I wanted to thank the nice people at AT&T and their PR firm for sending me both an iPhone and a BlackBerry 8820 to test out. Currently, I am putting the two phones through their paces and I promise a full report on the pro and cons of both phones soon. They are giving my Nokia N70 a run for the money but I have not made up my mind yet. Stay tuned…
This article was originally published in the Oct. issue of Greater Wilmington Business
Unless you have been hiding under a rock all summer, you have been well aware of the public relations machine behind the launch of Apple’s iPhone. With all the focus on the iPhone and iPod, it sometimes looks like Apple is not in the personal computer business any more. October will mark the launch of the new Macintosh operating system (OS), Leopard, which promises to improve to include some pretty interesting and useful new features. All indications are that users will not face the types of problems that have confounded Windows Vista upgrader and the new version should run on most modern Apple hardware without additional RAM or other improvements. Traditionally, Apple OS upgrades have actually made older Apple computers run better.
In honor of the release of the new OS, I have compiled some reasons that now is a good the time to purchase a Macintosh computer.
Originally Published in the September Issue of the Wilmington Business Journal (http://www.wilmingtonbiz.net/)
A remote access VPN connections is sort of like a cell phone. At first, people said “why would I need one, I have a phone at home?” Once you are able to access your work computer from a remote location you will find yourself saying “how could I imaging living with out it.” Connecting to your office network remotely can be incredibly helpful when you travel or simply forget to send that email before you leave for the day.
Originally Published in the August Issue of the Wilmington Business Journal (http://www.wilmingtonbiz.net/)
The “information super highway” was once the common way to describe the internet. Sen. Ted Stevens of Alaska became fodder for late night comedians when he said the internet “is not a big truck. It’s a series of tubes.” But however you envision this global network of connected networks, it is important to know that data is handled by a number of computers and can be read unless it is encrypted.
The founders of the internet did not see any reason to protect the data flowing around the networks because all of the information was for education and government uses. Today the internet is a very different place and digital data is often very private. Internet connections also now have the bandwidth to allow us to access company files, applications and servers when outside of the office or to link offices together to share resources. A Virtual Private Network (VPN) is designed to allow data to be shared securely over the internet by encrypting the information as it travels. There are a wide range of options for VPNs and this article only scratches the surface, but should serve to illuminate some of the reasons why you would want to utilize some method of VPN in your organization. Continue reading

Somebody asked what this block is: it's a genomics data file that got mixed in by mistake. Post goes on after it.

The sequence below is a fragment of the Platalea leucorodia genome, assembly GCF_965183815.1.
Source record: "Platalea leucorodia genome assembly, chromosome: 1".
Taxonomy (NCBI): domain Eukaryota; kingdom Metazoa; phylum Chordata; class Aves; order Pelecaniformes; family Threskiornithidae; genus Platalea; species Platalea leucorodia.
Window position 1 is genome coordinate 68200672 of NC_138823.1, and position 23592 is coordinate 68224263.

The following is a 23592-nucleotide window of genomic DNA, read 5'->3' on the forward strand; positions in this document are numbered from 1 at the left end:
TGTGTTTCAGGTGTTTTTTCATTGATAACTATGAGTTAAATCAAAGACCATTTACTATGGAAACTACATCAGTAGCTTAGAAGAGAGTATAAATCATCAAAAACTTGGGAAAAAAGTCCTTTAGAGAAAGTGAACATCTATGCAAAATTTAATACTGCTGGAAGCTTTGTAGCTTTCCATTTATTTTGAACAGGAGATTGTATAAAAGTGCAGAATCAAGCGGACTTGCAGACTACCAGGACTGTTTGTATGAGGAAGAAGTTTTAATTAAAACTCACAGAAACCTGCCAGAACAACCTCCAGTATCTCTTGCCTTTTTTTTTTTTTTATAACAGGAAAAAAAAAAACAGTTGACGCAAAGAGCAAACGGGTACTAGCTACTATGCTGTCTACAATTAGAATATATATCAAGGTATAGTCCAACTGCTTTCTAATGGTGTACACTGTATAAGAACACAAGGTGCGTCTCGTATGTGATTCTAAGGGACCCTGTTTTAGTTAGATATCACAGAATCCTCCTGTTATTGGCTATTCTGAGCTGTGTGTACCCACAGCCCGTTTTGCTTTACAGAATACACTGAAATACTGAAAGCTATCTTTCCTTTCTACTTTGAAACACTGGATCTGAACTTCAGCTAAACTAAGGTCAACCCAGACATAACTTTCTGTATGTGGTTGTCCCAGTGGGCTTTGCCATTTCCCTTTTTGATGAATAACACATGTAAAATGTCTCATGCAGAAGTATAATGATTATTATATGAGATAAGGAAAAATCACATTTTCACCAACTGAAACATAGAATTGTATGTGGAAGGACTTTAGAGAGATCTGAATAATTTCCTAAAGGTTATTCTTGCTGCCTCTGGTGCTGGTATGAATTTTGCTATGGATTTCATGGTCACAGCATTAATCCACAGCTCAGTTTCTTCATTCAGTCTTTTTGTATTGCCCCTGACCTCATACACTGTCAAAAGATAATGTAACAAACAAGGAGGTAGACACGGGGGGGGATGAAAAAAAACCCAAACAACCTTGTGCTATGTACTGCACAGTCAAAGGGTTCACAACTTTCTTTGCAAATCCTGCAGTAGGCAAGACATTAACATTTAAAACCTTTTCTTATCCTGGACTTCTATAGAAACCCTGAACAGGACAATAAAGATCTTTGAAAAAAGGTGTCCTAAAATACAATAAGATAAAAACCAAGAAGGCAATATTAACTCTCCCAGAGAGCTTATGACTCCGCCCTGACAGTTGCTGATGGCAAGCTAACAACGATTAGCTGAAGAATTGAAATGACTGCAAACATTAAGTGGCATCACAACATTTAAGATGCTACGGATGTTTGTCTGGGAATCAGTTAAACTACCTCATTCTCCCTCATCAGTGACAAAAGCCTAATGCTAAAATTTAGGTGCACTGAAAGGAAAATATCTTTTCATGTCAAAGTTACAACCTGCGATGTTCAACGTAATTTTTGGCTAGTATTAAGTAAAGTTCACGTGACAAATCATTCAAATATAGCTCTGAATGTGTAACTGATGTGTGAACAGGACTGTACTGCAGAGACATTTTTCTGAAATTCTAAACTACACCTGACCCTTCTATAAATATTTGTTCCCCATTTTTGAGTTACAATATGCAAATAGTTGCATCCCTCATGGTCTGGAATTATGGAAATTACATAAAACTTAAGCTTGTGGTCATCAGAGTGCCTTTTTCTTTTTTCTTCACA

Originally Published in the July Issue of the Wilmington Business Journal (http://www.wilmingtonbiz.net/)
I have made some funny spelling mistakes in my life, but unfortunately none of them have led me to owning a company with market capitalization of $160 billion.
The name “Google” originated when founders Larry Page and Sergey Brin misspelled “googol,” which refers to 1 followed by 100 zeros, while registering a domain name for a website. Since its creation in 1996, Google has become the dominant search tool on the Internet, and with the addition of advertising revenue, it has become an economic powerhouse. In addition to becoming an outlet for advertising sales and web search, Google allows employees to spend up to twenty percent of their weekly time working on new products. Google also has been buying successful web sites, and they now offer ancillary products that do not directly relate to online search, including an online office suite that competes with Microsoft Office.
Originally Published in the June Issue of the Wilmington Business Journal (http://www.wilmingtonbiz.net/)
As this is my first article (for the business journal), I wanted to make a good impression on my editor and get it in early. Unfortunately, my computer crashed, or I accidentally deleted it, or my dog ate my hard drive. Actually, none of this really happened to me, but it did happen to the magazine Business 2.0, which is published by Time. They recently had a catastrophic hardware failure that caused the complete loss of the June issue. Lucky for them they had a paper copy, but page layouts had to be redone from scratch.
If you have ever lost a computer file, then you know how important it is to back up your work. If you have never been there, done that, consider yourself luckyâ€”in todayâ€™s digital world, data loss is as inevitable as death and taxes. Therefore, you must have a backup strategy in place to guard against these would-be catastrophes.
For a backup strategy to be effective, it must be regular, complete and verifiable. If your backup strategy ignores any of these three components, you are asking for trouble.